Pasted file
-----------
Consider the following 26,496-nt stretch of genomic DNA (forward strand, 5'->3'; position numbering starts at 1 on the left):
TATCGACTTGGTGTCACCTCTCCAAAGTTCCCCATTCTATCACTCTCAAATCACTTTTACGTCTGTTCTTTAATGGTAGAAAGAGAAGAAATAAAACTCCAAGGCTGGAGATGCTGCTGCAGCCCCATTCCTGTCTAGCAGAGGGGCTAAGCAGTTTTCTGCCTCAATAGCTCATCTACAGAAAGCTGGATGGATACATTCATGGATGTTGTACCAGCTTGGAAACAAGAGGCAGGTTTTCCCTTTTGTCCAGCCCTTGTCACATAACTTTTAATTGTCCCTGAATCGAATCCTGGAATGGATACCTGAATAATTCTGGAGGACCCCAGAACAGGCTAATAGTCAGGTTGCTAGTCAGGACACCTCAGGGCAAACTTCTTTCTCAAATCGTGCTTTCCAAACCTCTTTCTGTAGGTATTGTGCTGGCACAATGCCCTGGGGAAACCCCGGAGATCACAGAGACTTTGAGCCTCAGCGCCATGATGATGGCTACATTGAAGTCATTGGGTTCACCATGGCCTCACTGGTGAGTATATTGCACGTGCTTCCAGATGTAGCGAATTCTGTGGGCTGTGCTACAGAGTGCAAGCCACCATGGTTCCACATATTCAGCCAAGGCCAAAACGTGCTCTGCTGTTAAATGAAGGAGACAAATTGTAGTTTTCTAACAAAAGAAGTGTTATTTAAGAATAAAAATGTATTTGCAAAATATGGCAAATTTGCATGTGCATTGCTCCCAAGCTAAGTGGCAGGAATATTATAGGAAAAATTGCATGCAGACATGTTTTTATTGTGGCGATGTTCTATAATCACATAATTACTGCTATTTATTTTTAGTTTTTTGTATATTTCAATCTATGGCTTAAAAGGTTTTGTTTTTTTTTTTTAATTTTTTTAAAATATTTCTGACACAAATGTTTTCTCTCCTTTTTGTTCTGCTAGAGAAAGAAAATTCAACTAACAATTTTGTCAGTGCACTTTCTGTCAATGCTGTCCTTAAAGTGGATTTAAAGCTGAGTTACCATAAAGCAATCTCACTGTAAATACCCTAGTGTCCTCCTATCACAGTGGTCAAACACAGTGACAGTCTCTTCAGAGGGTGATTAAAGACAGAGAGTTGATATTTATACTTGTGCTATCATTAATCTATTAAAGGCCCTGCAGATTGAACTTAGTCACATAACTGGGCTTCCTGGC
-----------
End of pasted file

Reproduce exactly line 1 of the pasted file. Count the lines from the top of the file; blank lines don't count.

Consider the following 26,496-nt stretch of genomic DNA (forward strand, 5'->3'; position numbering starts at 1 on the left):